This time is expected to be no different. The federal stimulus money increased the federal share of state budgets to over a third last year, from just over a quarter in 2008, according to a report issued last week by the National Governors Association and the National Association of State Budget Officers. That money is set to run out next summer. Tax collections, meanwhile, are not expected to return to their pre-recession levels for another year or two, given that the housing market and broader economy remain weak and that unemployment remains high.
Scott D. Pattison, the budget association’s director, said that for states, next year could be “the worst year of this four- or five-year downturn period.”
What you don't know can hurt you
And few expect the federal government to offer more direct aid to states, at least in the short term. Many members of the new Republican majority in the House campaigned against the stimulus, and Washington is debating the recommendations of a debt-reduction commission.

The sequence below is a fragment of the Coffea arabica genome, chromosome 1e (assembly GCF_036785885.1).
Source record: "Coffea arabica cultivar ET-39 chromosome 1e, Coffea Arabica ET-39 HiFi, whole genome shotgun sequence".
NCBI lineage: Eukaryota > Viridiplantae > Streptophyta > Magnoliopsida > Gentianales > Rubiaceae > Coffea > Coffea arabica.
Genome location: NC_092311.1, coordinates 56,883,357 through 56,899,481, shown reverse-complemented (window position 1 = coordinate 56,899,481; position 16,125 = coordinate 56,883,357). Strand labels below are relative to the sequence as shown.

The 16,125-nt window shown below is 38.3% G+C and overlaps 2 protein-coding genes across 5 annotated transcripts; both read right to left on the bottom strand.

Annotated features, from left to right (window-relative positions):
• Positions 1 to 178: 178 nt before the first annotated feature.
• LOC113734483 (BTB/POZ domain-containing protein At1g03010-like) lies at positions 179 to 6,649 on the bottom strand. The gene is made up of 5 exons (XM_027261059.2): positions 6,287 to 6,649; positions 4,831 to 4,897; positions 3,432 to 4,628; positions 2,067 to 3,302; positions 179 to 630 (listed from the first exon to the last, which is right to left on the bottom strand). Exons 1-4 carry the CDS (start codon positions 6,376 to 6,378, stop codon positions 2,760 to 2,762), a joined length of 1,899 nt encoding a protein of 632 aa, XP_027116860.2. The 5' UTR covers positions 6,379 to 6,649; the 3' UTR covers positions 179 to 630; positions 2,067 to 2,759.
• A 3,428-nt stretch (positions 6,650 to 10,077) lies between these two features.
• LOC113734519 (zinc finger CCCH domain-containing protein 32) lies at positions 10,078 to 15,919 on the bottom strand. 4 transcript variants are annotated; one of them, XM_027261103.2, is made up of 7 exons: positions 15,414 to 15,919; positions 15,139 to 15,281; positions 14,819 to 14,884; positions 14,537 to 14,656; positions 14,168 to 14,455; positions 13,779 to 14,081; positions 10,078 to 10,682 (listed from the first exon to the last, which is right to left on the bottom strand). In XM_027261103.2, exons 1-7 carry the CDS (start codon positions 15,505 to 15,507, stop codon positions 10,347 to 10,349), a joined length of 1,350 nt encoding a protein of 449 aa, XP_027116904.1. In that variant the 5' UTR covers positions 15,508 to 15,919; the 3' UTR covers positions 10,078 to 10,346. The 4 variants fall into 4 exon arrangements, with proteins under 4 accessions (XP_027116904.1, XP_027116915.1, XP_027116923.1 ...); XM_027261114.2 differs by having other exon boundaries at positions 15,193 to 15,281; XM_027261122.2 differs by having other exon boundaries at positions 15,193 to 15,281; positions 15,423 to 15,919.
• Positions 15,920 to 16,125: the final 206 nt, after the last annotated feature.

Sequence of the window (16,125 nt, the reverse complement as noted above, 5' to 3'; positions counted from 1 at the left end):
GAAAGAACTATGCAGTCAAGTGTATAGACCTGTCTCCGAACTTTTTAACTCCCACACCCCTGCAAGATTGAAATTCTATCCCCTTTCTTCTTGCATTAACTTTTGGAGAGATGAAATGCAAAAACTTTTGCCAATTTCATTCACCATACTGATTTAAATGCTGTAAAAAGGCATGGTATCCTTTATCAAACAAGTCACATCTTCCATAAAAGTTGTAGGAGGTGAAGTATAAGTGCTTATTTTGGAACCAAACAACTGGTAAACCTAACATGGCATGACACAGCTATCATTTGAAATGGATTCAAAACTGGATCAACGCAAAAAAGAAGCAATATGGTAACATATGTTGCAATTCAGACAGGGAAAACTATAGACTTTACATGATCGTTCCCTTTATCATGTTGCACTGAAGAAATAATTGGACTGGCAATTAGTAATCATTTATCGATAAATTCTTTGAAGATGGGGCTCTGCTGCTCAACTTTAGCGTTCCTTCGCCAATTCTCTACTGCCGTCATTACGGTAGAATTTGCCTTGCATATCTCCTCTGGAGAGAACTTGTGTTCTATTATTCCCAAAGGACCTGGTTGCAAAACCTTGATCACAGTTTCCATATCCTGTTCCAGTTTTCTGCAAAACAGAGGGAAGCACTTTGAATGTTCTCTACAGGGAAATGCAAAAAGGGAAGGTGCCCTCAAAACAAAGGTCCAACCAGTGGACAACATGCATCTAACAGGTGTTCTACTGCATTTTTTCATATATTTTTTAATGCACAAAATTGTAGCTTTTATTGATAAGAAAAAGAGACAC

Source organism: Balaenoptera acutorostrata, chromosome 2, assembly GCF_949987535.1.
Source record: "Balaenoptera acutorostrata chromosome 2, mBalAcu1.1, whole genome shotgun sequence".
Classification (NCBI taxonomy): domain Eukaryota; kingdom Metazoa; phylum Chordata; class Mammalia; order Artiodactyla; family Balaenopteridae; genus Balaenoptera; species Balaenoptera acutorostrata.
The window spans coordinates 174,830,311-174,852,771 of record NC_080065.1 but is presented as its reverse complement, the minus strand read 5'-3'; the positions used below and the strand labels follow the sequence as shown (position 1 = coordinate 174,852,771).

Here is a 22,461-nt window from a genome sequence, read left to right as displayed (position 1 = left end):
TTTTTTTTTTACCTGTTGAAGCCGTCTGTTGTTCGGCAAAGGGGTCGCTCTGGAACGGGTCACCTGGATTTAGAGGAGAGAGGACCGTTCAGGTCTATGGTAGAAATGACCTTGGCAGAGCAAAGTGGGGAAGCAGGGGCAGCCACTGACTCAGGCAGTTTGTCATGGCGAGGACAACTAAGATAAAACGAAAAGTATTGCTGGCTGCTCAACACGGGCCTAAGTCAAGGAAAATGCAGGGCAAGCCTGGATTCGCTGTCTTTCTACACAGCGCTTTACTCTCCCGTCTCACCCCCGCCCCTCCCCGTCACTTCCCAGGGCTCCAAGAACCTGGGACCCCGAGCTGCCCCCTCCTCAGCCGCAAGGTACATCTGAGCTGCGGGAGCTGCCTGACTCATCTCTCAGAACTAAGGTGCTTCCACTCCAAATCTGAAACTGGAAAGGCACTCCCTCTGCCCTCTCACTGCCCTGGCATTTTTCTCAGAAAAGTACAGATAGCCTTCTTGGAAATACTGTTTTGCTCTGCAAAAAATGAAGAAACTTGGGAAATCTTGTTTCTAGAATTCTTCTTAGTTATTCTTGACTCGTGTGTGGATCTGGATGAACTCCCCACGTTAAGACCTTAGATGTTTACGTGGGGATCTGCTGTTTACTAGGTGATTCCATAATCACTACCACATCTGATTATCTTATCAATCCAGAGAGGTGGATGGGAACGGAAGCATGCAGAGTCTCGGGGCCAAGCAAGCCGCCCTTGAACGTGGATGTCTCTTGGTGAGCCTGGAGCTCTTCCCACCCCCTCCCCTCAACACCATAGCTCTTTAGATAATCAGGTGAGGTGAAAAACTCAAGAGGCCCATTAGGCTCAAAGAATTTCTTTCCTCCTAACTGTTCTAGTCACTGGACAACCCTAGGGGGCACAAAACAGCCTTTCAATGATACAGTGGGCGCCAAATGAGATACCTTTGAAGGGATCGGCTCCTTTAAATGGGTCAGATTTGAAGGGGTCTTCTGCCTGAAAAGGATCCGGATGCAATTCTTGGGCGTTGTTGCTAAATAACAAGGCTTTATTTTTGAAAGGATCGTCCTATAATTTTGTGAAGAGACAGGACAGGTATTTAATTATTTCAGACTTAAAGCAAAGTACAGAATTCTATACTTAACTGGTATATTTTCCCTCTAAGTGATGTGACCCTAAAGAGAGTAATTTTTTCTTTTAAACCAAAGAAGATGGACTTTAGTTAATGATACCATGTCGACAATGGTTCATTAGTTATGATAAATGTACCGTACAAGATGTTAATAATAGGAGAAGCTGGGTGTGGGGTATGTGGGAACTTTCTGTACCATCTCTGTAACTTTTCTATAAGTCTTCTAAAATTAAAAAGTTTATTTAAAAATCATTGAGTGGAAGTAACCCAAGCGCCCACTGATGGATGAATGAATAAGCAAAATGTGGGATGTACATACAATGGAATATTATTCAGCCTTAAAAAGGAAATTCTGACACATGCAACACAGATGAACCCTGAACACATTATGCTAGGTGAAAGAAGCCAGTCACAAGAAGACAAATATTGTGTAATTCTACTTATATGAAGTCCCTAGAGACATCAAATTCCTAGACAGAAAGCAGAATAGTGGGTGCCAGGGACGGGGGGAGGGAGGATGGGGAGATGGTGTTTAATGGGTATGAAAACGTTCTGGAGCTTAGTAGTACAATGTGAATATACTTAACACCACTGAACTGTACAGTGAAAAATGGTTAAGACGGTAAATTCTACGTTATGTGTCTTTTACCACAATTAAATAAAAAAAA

So some states are essentially borrowing to pay their operating costs, adding new debts that are not always clearly disclosed.
Arizona, hobbled by the bursting housing bubble, turned to a real estate deal for relief, essentially selling off several state buildings — including the tower where the governor has her office — for a $735 million upfront payment. But leasing back the buildings over the next 20 years will ultimately cost taxpayers an extra $400 million in interest.
Many governments are delaying payments to their pension funds, which will eventually need to be made, along with the high interest — usually around 8 percent — that the funds are expected to earn each year.